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How To Make Fitness Tracker Data Meaningful

How To Make Fitness Tracker Data Meaningful

How many of your clients began the year wearing a fitness tracker to their workouts? And how many are still wearing them? Well-intentioned Christmas gifts, Boxing Day Sales and New Year’s Resolutions made it pretty likely that some, if not all, of your clients own some sort of fitness tracking device. Like many resolutions, a few weeks into the year many of those gadgets are a distant memory, while others have become more of a fashion accessory than an effective fitness tool.

When used effectively, wearable technology can be a great device to help encourage and monitor physical activity. However, recent research has found that many people don’t use the valuable data that these trackers generate to help them achieve their fitness goals. The study found that without a way to interpret the data in a meaningful way, most wearable technology doesn’t help users get fitter. Another study found that within six months one third of users have given up wearing them altogether.

OK, so fitness trackers aren’t the quick-fix solution many people thought they’d be, but the news isn’t bad for Personal Trainers. The key to using these fitness trackers effectively is the link that interprets collected data and uses it to modify behaviour. So, rather than replacing the need for a Personal Trainer, fitness trackers reinforce how useful it is to have a fitness professional who can understand that data and prescribe a suitable exercise program for a user to follow between sessions.

Fitness trackers are also a godsend for trainers who need to know how much effort a client is really putting in to achieving their fitness goals.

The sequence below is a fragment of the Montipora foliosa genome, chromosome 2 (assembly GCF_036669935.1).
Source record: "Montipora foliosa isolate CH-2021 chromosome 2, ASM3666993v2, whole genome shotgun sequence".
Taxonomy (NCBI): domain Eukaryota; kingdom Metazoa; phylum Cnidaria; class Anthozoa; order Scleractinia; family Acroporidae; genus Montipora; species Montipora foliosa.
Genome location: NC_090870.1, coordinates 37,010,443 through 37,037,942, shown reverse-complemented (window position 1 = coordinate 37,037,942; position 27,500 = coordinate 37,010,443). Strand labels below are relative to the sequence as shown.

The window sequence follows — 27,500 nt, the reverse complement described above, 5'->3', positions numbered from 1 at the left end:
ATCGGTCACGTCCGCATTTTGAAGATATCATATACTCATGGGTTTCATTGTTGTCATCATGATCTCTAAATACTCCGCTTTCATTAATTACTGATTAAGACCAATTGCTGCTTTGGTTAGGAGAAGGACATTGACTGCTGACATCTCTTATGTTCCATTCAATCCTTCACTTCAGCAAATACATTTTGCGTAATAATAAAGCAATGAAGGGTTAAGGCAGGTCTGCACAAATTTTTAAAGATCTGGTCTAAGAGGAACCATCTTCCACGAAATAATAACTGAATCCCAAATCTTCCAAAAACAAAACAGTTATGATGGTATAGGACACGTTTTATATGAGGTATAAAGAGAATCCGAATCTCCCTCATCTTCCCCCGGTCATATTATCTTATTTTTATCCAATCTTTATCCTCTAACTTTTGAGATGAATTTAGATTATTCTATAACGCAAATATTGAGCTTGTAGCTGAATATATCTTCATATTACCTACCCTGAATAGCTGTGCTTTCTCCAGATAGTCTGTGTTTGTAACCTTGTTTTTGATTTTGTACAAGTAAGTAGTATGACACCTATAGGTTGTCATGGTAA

3 Steps To Using Fitness Trackers More Effectively

  • Start by asking your clients if they’re willing to share their fitness data with you so that you can get a more complete picture of their fitness activity. A clear picture of sleep, diet and exercise patterns often identifies problems that may take months for clients to admit to in a face-to-face interview. It can also identify potential problems that your client may not think are relevant.
  • Look for patterns and inconsistencies in the data, and reinforce positive behaviour with praise. If good workouts and eating patterns are always preceded by a good sleep the previous night, be sure to point this out to your client. Likewise, a boozy Friday night may destroy all the hard work they’ve been putting in during the week and ruin any chance of an early workout on Saturday morning. You don’t have to be judgemental. Most of the time the facts will speak for themselves and the client will be able to see for themselves how a few lifestyle changes can help them reach their goals.
  • Encourage your clients to use their fitness trackers to aim for bigger goals. A step count in their local area can be compared to the step count they’d need to climb the steps to Montmartre in Paris or Machu Picchu in Peru. Apps such as Matchup aggregate data from different users to make individual workouts a more social experience.

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